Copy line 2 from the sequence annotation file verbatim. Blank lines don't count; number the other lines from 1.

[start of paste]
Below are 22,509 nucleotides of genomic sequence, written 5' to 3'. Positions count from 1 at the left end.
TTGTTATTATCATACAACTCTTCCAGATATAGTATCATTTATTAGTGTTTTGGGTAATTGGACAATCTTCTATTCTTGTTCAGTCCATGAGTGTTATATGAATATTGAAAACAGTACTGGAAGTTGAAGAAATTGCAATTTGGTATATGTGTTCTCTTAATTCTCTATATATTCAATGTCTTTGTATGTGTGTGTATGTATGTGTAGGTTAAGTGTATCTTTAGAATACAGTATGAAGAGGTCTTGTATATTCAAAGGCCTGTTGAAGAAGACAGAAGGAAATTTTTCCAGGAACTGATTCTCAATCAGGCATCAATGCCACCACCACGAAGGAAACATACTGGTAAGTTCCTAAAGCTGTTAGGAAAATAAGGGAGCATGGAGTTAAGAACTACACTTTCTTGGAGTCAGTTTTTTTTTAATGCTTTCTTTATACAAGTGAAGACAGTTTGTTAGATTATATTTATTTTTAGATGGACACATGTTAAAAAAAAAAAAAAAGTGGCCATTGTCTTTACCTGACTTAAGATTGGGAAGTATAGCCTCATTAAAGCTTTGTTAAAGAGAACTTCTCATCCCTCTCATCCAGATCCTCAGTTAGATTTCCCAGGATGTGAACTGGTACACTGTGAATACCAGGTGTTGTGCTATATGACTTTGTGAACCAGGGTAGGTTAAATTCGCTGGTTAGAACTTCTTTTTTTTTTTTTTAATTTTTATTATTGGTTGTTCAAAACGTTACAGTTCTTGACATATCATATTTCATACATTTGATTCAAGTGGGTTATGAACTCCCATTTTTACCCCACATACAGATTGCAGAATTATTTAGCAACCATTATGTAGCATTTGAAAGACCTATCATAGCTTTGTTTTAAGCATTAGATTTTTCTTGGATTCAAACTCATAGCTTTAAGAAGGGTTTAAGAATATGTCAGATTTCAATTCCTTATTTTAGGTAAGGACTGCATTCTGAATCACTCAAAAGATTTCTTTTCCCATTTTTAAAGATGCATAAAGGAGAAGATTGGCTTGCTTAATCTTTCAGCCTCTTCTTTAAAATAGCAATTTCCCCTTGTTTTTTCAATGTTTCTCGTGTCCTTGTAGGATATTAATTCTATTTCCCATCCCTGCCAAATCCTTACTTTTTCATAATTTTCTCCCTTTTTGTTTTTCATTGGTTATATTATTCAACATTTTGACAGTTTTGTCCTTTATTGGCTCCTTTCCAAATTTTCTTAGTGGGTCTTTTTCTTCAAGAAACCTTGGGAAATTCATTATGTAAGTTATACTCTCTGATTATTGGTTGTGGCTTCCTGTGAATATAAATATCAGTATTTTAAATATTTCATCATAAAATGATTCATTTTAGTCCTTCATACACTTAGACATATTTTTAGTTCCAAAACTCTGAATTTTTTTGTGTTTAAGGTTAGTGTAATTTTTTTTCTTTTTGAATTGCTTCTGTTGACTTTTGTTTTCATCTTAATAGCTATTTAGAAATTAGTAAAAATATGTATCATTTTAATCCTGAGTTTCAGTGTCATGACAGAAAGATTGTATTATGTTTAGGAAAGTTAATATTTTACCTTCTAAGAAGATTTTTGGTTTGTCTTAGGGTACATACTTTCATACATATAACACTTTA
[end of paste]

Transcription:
TTGTTATTATCATACAACTCTTCCAGATATAGTATCATTTATTAGTGTTTTGGGTAATTGGACAATCTTCTATTCTTGTTCAGTCCATGAGTGTTATATGAATATTGAAAACAGTACTGGAAGTTGAAGAAATTGCAATTTGGTATATGTGTTCTCTTAATTCTCTATATATTCAATGTCTTTGTATGTGTGTGTATGTATGTGTAGGTTAAGTGTATCTTTAGAATACAGTATGAAGAGGTCTTGTATATTCAAAGGCCTGTTGAAGAAGACAGAAGGAAATTTTTCCAGGAACTGATTCTCAATCAGGCATCAATGCCACCACCACGAAGGAAACATACTGGTAAGTTCCTAAAGCTGTTAGGAAAATAAGGGAGCATGGAGTTAAGAACTACACTTTCTTGGAGTCAGTTTTTTTTTAATGCTTTCTTTATACAAGTGAAGACAGTTTGTTAGATTATATTTATTTTTAGATGGACACATGTTAAAAAAAAAAAAAAAGTGGCCATTGTCTTTACCTGACTTAAGATTGGGAAGTATAGCCTCATTAAAGCTTTGTTAAAGAGAACTTCTCATCCCTCTCATCCAGATCCTCAGTTAGATTTCCCAGGATGTGAACTGGTACACTGTGAATACCAGGTGTTGTGCTATATGACTTTGTGAACCAGGGTAGGTTAAATTCGCTGGTTAGAACTTCTTTTTTTTTTTTTTAATTTTTATTATTGGTTGTTCAAAACGTTACAGTTCTTGACATATCATATTTCATACATTTGATTCAAGTGGGTTATGAACTCCCATTTTTACCCCACATACAGATTGCAGAATTATTTAGCAACCATTATGTAGCATTTGAAAGACCTATCATAGCTTTGTTTTAAGCATTAGATTTTTCTTGGATTCAAACTCATAGCTTTAAGAAGGGTTTAAGAATATGTCAGATTTCAATTCCTTATTTTAGGTAAGGACTGCATTCTGAATCACTCAAAAGATTTCTTTTCCCATTTTTAAAGATGCATAAAGGAGAAGATTGGCTTGCTTAATCTTTCAGCCTCTTCTTTAAAATAGCAATTTCCCCTTGTTTTTTCAATGTTTCTCGTGTCCTTGTAGGATATTAATTCTATTTCCCATCCCTGCCAAATCCTTACTTTTTCATAATTTTCTCCCTTTTTGTTTTTCATTGGTTATATTATTCAACATTTTGACAGTTTTGTCCTTTATTGGCTCCTTTCCAAATTTTCTTAGTGGGTCTTTTTCTTCAAGAAACCTTGGGAAATTCATTATGTAAGTTATACTCTCTGATTATTGGTTGTGGCTTCCTGTGAATATAAATATCAGTATTTTAAATATTTCATCATAAAATGATTCATTTTAGTCCTTCATACACTTAGACATATTTTTAGTTCCAAAACTCTGAATTTTTTTGTGTTTAAGGTTAGTGTAATTTTTTTTCTTTTTGAATTGCTTCTGTTGACTTTTGTTTTCATCTTAATAGCTATTTAGAAATTAGTAAAAATATGTATCATTTTAATCCTGAGTTTCAGTGTCATGACAGAAAGATTGTATTATGTTTAGGAAAGTTAATATTTTACCTTCTAAGAAGATTTTTGGTTTGTCTTAGGGTACATACTTTCATACATATAACACTTTA